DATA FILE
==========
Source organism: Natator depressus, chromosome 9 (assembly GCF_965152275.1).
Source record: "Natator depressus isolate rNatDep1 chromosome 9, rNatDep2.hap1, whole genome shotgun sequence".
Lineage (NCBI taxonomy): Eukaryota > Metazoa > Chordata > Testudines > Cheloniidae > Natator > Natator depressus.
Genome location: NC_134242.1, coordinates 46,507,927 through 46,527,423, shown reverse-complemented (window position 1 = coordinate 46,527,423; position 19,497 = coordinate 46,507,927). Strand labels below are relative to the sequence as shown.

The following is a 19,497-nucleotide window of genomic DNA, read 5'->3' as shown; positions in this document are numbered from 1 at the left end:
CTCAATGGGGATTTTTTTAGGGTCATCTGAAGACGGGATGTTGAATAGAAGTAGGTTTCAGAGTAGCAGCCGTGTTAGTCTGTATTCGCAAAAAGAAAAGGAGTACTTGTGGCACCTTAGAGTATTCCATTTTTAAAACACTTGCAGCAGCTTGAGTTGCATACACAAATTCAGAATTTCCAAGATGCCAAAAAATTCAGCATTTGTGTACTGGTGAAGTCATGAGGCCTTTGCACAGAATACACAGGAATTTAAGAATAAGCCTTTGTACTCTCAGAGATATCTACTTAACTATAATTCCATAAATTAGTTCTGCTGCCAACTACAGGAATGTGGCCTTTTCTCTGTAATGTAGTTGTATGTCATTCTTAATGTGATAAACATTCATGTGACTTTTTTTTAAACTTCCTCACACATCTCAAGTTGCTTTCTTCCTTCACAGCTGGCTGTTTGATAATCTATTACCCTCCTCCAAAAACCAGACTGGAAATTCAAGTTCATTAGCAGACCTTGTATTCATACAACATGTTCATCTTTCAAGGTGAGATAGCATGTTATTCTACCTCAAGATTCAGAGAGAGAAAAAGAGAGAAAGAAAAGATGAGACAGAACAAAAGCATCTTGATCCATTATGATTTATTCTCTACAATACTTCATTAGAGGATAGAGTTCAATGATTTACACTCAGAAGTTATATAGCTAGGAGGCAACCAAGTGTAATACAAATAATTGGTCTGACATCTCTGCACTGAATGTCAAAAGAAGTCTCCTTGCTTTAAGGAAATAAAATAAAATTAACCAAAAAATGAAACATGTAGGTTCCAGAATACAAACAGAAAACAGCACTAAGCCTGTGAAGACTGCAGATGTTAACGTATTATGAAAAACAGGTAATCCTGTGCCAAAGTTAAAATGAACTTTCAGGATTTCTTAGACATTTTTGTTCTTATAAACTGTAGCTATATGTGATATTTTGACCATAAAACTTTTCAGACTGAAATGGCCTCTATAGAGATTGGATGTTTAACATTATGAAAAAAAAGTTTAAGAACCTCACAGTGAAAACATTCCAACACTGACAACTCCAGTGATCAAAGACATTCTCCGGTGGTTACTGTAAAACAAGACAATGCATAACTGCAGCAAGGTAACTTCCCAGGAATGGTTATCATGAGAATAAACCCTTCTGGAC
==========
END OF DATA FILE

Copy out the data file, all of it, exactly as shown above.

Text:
Source organism: Natator depressus, chromosome 9 (assembly GCF_965152275.1).
Source record: "Natator depressus isolate rNatDep1 chromosome 9, rNatDep2.hap1, whole genome shotgun sequence".
Lineage (NCBI taxonomy): Eukaryota > Metazoa > Chordata > Testudines > Cheloniidae > Natator > Natator depressus.
Genome location: NC_134242.1, coordinates 46,507,927 through 46,527,423, shown reverse-complemented (window position 1 = coordinate 46,527,423; position 19,497 = coordinate 46,507,927). Strand labels below are relative to the sequence as shown.

The following is a 19,497-nucleotide window of genomic DNA, read 5'->3' as shown; positions in this document are numbered from 1 at the left end:
CTCAATGGGGATTTTTTTAGGGTCATCTGAAGACGGGATGTTGAATAGAAGTAGGTTTCAGAGTAGCAGCCGTGTTAGTCTGTATTCGCAAAAAGAAAAGGAGTACTTGTGGCACCTTAGAGTATTCCATTTTTAAAACACTTGCAGCAGCTTGAGTTGCATACACAAATTCAGAATTTCCAAGATGCCAAAAAATTCAGCATTTGTGTACTGGTGAAGTCATGAGGCCTTTGCACAGAATACACAGGAATTTAAGAATAAGCCTTTGTACTCTCAGAGATATCTACTTAACTATAATTCCATAAATTAGTTCTGCTGCCAACTACAGGAATGTGGCCTTTTCTCTGTAATGTAGTTGTATGTCATTCTTAATGTGATAAACATTCATGTGACTTTTTTTTAAACTTCCTCACACATCTCAAGTTGCTTTCTTCCTTCACAGCTGGCTGTTTGATAATCTATTACCCTCCTCCAAAAACCAGACTGGAAATTCAAGTTCATTAGCAGACCTTGTATTCATACAACATGTTCATCTTTCAAGGTGAGATAGCATGTTATTCTACCTCAAGATTCAGAGAGAGAAAAAGAGAGAAAGAAAAGATGAGACAGAACAAAAGCATCTTGATCCATTATGATTTATTCTCTACAATACTTCATTAGAGGATAGAGTTCAATGATTTACACTCAGAAGTTATATAGCTAGGAGGCAACCAAGTGTAATACAAATAATTGGTCTGACATCTCTGCACTGAATGTCAAAAGAAGTCTCCTTGCTTTAAGGAAATAAAATAAAATTAACCAAAAAATGAAACATGTAGGTTCCAGAATACAAACAGAAAACAGCACTAAGCCTGTGAAGACTGCAGATGTTAACGTATTATGAAAAACAGGTAATCCTGTGCCAAAGTTAAAATGAACTTTCAGGATTTCTTAGACATTTTTGTTCTTATAAACTGTAGCTATATGTGATATTTTGACCATAAAACTTTTCAGACTGAAATGGCCTCTATAGAGATTGGATGTTTAACATTATGAAAAAAAAGTTTAAGAACCTCACAGTGAAAACATTCCAACACTGACAACTCCAGTGATCAAAGACATTCTCCGGTGGTTACTGTAAAACAAGACAATGCATAACTGCAGCAAGGTAACTTCCCAGGAATGGTTATCATGAGAATAAACCCTTCTGGAC